His parents, James and Donna Navarro, don't mind Thomas's obsession a bit; in fact they savor all his youthful enthusiasms. For the brown-eyed boy at the wheel is caught up in an all too real race for his life, one that has pitted his family against the federal government, forced them to leave their Tucson home for fear of losing custody of the boy and injected Thomas, marginally, into the presidential primary campaign.
Despite his apparent vitality, Thomas suffers from a virulent type of brain cancer. Without chemotherapy and radiation, doctors say, he will almost certainly die within a year, two at the most. But after poring over medical texts, journals and Web sites, the Navarros concluded that the side effects of such treatment could leave Thomas profoundly brain-damaged—a risk they aren't willing to take. "I know what it would do to Thomas," says James, 46. "Here's a happy, spirited, intelligent child. I would rather have my son as my son and remember him like this."
Which is not to say that the Navarros plan to stand by and watch Thomas die. Instead they want to place him in the care of Dr. Stanislaw Burzynski, 57, a controversial Houston physician whose experimental therapy using gentler drugs he calls antineoplastons has made him a hero to hundreds of cancer patients but anathema to the Food and Drug Administration, which has battled against him in and out of court since 1983. Calling Burzynski's methods unproved, three years ago the FDA restricted his treatment to patients who have exhausted all other options. And now the agency, which says the Navarros' fears of side effects are exaggerated, is threatening to shut down his clinical trials should he treat Thomas before the boy has gone through the gamut of conventional therapies. Still, James Navarro won't yield. "This isn't about good doctors versus bad doctors," he says. "It can be summed up in two words: Who decides?"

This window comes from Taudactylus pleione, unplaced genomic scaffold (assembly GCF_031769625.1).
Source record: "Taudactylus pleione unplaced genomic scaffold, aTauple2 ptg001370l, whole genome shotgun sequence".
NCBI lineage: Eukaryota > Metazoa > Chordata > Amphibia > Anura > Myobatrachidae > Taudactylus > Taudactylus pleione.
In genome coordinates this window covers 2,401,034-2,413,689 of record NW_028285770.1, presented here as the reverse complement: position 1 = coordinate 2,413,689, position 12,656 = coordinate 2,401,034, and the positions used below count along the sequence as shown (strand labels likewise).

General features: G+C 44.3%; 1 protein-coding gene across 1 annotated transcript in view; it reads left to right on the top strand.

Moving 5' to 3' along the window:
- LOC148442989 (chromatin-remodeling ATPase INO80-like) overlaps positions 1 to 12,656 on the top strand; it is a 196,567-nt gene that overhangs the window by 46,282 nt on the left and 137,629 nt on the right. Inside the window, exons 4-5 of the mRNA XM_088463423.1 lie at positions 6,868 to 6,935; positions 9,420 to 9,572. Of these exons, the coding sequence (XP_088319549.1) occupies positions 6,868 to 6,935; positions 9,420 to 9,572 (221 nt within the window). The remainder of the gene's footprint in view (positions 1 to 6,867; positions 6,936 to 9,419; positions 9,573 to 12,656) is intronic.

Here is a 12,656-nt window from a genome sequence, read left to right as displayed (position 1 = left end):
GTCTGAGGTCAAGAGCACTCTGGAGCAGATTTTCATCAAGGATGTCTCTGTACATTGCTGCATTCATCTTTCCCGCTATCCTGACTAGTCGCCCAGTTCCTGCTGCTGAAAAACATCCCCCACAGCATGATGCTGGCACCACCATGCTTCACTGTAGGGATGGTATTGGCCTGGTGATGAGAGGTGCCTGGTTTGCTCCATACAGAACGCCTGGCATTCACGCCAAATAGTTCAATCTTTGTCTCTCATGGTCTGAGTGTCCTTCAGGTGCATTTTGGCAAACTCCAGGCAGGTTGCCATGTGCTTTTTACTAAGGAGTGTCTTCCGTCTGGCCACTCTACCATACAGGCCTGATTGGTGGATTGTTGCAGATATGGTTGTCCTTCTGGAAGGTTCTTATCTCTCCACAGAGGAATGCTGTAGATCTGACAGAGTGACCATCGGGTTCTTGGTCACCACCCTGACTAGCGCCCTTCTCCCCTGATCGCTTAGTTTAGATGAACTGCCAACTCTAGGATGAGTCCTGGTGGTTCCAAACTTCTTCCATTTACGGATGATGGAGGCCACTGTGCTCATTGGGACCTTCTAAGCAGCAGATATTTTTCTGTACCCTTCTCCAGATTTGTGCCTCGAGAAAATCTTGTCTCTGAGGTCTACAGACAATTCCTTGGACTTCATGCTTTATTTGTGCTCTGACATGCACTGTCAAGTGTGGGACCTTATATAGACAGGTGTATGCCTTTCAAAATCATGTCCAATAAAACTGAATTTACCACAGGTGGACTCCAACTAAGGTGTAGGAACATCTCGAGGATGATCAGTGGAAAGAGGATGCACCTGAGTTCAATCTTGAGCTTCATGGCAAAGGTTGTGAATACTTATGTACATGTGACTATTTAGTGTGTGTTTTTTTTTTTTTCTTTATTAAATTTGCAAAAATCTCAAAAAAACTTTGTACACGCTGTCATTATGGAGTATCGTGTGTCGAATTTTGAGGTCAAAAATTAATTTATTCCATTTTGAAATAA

For some prominent Republicans, the answer is unquestionably the Navarros. Trumpeting the boy's case as an example of big government interfering in decisions that belong to the individual, quixotic presidential hopeful Alan Keyes invited Thomas and James to a March 2 debate in Los Angeles and sent a letter on the Navarros' behalf, cosigned by Sen. John McCain, to Health and Human Services Secretary Donna Shalala. "These are parents who have tried to behave with the greatest responsibility," says Keyes. "It's just not right."
Not surprisingly, Burzynski agrees. "The choice of treatment should be a matter between a patient and his doctor," says the internist, who has treated a dozen children like Thomas with his antineoplaston therapy, an intravenous cocktail of peptides (chemicals derived from amino acids) that, he says, "switches off" the genes that tell cancer cells to grow. According to his own study, eight of those young patients are still alive today, four years after their treatment.
Yet the FDA says it's far too early to evaluate Burzynski's technique and argues that Thomas's parents are neither qualified—nor emotionally equipped—to choose his course of treatment. "When you're the parents, you're so vested you can't see the whole picture," says Dr. Dianne Murphy, associate director for pediatrics at the FDA's Center for Drug Evaluation and Research. "You need someone who is removed from the situation." Though there are conflicting studies about the success and side effects of chemo and radiation in cases like Thomas's, Murphy says the child would have a 70 percent chance of surviving at least five years. "And the risks would be minimal," she stresses. "At the worst, a 10-to 20-point loss in IQ. This is a child who has much hope."